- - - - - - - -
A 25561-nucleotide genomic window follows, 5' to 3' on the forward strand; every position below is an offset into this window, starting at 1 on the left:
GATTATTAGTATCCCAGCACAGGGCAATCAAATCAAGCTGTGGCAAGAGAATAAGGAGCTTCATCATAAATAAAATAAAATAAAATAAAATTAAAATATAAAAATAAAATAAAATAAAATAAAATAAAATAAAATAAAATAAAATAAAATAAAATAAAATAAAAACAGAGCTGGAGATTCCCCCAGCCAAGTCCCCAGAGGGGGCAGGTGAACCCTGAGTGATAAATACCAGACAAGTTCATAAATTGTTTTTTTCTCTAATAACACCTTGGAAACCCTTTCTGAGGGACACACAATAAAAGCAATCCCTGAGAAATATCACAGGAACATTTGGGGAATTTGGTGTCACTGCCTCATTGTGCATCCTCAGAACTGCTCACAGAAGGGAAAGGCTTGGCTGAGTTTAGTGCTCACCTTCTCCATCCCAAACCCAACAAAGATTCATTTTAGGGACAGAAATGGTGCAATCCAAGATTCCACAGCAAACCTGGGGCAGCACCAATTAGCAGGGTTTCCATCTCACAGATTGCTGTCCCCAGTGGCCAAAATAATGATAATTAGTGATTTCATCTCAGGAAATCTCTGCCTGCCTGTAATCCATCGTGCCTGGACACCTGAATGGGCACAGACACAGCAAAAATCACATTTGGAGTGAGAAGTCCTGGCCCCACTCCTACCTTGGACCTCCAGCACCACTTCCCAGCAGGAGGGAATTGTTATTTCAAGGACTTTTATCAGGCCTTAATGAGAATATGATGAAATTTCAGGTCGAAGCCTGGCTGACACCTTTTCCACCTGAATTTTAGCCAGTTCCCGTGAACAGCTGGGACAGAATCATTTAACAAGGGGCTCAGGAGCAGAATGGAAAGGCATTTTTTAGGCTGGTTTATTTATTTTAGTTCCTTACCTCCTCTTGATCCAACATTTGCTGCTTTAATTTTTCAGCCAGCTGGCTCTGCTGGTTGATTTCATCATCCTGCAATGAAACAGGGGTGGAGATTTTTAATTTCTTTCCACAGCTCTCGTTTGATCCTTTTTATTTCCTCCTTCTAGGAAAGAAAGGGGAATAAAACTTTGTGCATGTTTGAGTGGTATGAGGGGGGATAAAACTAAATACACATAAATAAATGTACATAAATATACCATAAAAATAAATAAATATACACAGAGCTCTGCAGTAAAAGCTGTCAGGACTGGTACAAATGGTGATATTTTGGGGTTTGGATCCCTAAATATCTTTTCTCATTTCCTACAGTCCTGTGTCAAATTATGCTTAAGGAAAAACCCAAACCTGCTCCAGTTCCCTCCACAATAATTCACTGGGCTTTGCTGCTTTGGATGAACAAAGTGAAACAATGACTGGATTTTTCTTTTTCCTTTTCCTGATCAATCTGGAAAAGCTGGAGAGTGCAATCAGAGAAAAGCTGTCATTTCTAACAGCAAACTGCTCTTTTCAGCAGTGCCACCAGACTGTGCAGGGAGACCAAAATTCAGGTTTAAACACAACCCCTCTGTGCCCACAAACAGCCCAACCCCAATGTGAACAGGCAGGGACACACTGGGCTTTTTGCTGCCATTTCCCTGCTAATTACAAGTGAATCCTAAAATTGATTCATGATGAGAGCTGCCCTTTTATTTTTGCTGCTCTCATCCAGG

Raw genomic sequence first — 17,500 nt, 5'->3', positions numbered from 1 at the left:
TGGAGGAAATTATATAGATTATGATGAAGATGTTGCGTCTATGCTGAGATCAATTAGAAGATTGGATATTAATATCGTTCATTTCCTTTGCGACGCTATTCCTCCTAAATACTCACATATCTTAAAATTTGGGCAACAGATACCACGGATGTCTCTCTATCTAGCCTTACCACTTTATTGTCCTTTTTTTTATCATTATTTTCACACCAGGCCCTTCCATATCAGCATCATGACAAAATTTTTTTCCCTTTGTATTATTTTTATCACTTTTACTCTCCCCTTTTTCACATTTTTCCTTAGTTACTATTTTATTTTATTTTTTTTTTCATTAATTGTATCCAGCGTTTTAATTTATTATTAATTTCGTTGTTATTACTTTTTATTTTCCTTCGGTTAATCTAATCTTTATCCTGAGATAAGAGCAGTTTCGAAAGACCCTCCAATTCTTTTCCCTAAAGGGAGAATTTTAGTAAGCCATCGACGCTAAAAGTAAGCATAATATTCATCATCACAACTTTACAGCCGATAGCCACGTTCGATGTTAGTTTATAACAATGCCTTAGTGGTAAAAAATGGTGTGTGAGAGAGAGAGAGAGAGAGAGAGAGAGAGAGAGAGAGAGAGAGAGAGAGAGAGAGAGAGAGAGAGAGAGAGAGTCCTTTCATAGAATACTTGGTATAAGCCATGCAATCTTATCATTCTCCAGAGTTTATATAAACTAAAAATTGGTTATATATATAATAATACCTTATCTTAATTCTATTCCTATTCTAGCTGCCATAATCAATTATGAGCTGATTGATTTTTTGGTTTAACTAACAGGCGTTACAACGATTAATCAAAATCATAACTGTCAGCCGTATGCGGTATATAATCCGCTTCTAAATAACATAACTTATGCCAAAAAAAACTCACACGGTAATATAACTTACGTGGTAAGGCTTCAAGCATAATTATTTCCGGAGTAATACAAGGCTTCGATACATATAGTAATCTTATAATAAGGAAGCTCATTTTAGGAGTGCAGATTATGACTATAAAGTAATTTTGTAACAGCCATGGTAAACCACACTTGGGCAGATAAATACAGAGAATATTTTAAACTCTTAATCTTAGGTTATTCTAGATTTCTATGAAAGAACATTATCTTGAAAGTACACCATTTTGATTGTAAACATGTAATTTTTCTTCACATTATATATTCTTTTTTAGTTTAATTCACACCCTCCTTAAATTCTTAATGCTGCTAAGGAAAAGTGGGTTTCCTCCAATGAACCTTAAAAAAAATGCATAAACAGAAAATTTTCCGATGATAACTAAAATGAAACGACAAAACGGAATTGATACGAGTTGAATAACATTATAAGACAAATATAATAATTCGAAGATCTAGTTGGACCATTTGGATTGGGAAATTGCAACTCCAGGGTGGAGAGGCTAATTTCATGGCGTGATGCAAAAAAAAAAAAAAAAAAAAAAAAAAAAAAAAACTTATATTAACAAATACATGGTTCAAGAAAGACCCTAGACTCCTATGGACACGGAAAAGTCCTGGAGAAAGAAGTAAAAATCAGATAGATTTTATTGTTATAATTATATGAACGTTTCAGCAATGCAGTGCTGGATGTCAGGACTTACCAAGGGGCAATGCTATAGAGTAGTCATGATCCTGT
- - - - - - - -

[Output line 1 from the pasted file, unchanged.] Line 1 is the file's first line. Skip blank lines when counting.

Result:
A 25561-nucleotide genomic window follows, 5' to 3' on the forward strand; every position below is an offset into this window, starting at 1 on the left: